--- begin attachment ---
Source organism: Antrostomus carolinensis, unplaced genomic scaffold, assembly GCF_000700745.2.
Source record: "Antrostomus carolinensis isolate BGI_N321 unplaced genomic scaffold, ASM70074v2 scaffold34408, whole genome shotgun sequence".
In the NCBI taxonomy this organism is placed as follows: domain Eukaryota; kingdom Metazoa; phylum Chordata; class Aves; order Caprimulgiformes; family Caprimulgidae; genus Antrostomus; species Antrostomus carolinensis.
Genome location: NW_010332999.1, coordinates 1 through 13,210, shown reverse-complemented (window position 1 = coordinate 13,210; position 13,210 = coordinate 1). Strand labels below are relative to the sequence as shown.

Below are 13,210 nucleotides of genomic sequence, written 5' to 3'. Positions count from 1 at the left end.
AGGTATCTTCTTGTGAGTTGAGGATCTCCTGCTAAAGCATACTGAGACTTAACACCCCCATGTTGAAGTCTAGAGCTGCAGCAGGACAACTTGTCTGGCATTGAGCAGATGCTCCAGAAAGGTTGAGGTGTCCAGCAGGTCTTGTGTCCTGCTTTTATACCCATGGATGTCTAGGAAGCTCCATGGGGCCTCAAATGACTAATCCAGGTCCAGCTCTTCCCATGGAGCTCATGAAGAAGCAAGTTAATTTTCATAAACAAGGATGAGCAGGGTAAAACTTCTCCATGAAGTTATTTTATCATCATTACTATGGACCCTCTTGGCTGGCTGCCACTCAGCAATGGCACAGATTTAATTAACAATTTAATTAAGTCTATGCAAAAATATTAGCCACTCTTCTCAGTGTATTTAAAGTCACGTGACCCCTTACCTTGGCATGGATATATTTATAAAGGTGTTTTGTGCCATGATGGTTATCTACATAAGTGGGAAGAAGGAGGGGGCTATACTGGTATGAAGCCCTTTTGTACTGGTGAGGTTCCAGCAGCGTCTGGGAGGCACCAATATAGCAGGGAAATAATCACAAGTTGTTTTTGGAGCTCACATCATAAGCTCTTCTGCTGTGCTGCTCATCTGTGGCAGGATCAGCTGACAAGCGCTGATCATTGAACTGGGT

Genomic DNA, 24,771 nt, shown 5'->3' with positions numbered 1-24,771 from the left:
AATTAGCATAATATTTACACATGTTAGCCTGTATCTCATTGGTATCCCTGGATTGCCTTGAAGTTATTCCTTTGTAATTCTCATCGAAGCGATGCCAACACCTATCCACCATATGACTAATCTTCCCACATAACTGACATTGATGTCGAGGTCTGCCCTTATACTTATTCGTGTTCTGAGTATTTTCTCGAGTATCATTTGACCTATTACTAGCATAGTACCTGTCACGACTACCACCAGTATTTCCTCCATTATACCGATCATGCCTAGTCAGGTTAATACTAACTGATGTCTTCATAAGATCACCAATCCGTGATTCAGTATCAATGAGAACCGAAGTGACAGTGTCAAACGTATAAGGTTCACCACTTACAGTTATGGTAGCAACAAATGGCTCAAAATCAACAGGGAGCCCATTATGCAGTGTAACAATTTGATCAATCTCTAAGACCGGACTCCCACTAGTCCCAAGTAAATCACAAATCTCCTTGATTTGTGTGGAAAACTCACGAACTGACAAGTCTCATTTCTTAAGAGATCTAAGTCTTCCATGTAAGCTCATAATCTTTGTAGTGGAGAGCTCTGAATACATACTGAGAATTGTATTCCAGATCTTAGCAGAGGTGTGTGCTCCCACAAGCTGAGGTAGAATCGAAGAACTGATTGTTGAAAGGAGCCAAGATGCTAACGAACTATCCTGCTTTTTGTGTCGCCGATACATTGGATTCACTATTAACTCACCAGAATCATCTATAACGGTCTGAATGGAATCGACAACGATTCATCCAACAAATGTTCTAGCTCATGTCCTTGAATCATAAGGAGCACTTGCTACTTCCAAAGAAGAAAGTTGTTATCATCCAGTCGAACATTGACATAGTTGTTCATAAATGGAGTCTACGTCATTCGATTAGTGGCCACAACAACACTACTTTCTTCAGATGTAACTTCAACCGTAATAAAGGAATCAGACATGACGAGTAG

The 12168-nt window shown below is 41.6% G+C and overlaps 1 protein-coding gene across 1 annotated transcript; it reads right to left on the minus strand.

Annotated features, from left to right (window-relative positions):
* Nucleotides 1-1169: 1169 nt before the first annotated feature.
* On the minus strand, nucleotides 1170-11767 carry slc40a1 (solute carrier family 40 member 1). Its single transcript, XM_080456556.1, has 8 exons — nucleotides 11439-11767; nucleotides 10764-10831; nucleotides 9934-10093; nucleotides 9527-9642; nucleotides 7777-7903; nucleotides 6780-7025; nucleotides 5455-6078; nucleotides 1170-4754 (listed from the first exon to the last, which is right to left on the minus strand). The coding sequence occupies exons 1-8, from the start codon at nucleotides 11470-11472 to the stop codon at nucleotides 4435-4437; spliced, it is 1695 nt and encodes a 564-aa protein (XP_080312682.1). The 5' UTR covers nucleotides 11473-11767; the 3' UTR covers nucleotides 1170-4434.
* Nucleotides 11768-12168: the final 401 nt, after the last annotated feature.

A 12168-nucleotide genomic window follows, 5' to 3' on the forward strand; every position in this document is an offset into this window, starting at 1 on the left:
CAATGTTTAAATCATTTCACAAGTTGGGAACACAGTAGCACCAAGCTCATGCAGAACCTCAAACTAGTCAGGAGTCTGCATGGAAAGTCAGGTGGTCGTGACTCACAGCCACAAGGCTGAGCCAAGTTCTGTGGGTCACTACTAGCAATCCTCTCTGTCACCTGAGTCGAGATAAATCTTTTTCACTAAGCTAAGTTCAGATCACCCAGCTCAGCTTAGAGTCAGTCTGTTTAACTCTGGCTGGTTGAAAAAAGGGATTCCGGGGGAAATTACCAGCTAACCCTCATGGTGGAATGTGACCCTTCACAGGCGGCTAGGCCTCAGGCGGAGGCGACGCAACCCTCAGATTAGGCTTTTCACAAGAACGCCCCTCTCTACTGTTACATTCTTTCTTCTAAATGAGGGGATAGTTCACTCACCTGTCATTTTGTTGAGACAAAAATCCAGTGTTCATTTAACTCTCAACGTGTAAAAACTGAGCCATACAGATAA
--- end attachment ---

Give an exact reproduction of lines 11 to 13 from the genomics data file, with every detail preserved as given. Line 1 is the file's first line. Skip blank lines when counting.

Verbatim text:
* Nucleotides 1-1169: 1169 nt before the first annotated feature.
* On the minus strand, nucleotides 1170-11767 carry slc40a1 (solute carrier family 40 member 1). Its single transcript, XM_080456556.1, has 8 exons — nucleotides 11439-11767; nucleotides 10764-10831; nucleotides 9934-10093; nucleotides 9527-9642; nucleotides 7777-7903; nucleotides 6780-7025; nucleotides 5455-6078; nucleotides 1170-4754 (listed from the first exon to the last, which is right to left on the minus strand). The coding sequence occupies exons 1-8, from the start codon at nucleotides 11470-11472 to the stop codon at nucleotides 4435-4437; spliced, it is 1695 nt and encodes a 564-aa protein (XP_080312682.1). The 5' UTR covers nucleotides 11473-11767; the 3' UTR covers nucleotides 1170-4434.
* Nucleotides 11768-12168: the final 401 nt, after the last annotated feature.